Commissioners court lifts burn ban; advises caution
Houston County Courier
By Lynda Jones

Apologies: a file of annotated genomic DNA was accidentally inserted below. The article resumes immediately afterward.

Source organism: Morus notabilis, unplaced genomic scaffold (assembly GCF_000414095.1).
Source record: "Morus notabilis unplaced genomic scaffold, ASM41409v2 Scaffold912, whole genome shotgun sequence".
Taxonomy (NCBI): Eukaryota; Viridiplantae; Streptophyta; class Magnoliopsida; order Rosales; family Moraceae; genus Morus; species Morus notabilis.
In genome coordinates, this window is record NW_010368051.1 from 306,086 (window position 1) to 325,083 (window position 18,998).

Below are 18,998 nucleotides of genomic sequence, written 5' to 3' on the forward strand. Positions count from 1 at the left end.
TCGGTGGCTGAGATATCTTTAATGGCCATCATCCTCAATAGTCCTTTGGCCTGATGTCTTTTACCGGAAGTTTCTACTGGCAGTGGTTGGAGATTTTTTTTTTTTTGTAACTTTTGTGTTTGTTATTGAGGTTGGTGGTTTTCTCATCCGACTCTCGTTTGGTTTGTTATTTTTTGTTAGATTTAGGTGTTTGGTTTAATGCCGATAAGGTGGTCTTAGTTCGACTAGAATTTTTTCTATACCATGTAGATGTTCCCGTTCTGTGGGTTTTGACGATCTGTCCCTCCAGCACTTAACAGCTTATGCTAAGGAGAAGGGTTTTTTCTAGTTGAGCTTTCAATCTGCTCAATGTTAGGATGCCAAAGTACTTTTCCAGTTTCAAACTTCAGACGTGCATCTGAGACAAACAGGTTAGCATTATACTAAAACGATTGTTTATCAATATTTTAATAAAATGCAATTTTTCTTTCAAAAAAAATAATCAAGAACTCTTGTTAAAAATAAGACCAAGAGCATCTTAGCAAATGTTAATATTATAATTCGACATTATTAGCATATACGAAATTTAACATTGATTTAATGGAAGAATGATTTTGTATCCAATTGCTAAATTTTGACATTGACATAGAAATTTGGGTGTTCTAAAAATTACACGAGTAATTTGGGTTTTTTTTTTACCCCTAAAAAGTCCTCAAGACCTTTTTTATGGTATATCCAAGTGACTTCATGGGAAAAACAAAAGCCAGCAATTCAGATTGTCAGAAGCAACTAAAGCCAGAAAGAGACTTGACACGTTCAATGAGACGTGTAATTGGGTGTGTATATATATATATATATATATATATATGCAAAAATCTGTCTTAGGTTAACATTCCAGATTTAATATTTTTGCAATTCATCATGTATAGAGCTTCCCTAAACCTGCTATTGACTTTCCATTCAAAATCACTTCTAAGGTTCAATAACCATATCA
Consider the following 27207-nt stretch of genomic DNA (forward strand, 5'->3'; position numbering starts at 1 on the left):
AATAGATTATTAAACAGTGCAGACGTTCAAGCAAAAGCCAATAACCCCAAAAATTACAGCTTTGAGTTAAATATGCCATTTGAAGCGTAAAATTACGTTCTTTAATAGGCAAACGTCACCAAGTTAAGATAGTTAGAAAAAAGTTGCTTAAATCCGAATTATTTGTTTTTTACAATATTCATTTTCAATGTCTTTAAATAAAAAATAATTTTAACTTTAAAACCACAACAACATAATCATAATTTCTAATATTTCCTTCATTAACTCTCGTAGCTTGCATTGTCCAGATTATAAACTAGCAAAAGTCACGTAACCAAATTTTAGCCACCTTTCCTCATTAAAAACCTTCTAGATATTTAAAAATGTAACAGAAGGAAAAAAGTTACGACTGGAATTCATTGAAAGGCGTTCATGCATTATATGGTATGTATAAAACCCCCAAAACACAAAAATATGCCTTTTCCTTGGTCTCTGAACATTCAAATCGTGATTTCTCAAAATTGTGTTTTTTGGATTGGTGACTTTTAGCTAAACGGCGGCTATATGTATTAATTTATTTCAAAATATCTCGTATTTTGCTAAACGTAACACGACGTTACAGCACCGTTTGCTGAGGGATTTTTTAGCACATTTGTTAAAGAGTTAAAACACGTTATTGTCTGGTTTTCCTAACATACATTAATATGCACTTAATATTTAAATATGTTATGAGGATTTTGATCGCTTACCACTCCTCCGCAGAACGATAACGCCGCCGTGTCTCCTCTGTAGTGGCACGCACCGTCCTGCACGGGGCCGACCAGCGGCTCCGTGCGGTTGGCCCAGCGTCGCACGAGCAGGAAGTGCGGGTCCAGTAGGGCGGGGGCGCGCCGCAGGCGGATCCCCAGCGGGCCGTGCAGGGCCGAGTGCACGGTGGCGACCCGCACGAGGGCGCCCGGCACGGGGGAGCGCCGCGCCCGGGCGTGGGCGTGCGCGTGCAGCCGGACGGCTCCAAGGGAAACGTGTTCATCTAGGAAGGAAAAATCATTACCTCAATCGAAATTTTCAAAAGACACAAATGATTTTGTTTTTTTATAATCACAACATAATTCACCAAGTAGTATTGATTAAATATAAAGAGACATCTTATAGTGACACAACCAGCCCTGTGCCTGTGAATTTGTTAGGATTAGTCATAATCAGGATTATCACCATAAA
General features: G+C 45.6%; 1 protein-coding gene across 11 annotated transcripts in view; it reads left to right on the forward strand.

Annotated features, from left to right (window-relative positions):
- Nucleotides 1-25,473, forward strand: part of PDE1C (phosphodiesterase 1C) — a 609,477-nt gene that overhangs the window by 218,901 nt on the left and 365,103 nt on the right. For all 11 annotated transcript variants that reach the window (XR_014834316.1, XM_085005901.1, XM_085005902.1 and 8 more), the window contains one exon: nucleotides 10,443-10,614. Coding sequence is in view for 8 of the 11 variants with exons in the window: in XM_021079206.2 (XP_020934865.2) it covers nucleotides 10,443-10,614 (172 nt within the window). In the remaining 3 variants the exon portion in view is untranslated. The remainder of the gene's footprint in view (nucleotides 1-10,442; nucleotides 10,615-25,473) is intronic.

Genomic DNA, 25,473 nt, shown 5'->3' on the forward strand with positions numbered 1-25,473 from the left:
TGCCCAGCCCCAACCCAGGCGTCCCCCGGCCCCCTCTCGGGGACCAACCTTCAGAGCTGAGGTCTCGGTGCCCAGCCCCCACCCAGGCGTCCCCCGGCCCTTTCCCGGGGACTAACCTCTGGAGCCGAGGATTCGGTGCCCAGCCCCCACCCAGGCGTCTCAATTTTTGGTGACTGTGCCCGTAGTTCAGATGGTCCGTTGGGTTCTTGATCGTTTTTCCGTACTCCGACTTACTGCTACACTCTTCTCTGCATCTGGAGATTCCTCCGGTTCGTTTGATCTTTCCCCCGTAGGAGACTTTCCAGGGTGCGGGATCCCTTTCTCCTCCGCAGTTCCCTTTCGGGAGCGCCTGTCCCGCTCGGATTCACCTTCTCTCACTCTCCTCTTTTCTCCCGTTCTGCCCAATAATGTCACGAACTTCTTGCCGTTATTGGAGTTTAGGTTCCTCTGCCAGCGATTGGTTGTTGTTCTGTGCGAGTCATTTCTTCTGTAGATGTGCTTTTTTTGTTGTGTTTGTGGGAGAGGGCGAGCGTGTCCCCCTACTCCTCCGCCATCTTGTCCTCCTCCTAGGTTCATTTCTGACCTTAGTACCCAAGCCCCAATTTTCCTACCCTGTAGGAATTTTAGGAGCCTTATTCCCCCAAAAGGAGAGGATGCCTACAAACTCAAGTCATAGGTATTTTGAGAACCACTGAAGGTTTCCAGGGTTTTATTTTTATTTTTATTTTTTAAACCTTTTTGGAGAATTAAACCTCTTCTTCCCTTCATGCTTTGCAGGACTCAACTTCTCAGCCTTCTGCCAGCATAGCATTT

After discussion of continuing fire danger, the Houston County Commissioners Court lifted the burn ban Monday, Nov. 14.Fire Marshal David Lamb and County Judge Lonnie Hunt both noted the drought index is higher now than when the burn ban first was put in place.However, Hunt said, “It’s not normal circumstances and there are people out there in need of relief.”The judge also said, “It may be the best opportunity we have for a long time.”Lamb described the situation as a double-edged sword. There are health concerns about household garbage that is piling up in some places, and there are concerns about winds that are expected to pick up this week.The fire marshal also noted that the people of Houston County have been “really good” about adhering to the burn ban. He said fewer than 20 citations were written over the last four months.In lifting the burn ban, the commissioners court indicated it could be only temporary. “It only takes a phone call to the judge to put it back on,” Lamb said.Lamb also said that the ground is so dry, the small amounts of rain the county has received recently is being absorbed quickly.“If we don’t get additional rain soon we’ll have to put it back on,” Hunt said.Residents who burn are asked to just burn the household trash; save the big brush piles for safer conditions later.Also, residents are advised not to burn when it’s windy and to attend any fires at all times.On Tuesday, Nov. 15 the sheriff’s office received a number of calls from vigilant residents, but the fires they saw were controlled burns. The controlled burns wee monitored throughout the night.Also on Tuesday, lightening struck an oil/gas well and a tank, but those fires were quickly extinguished.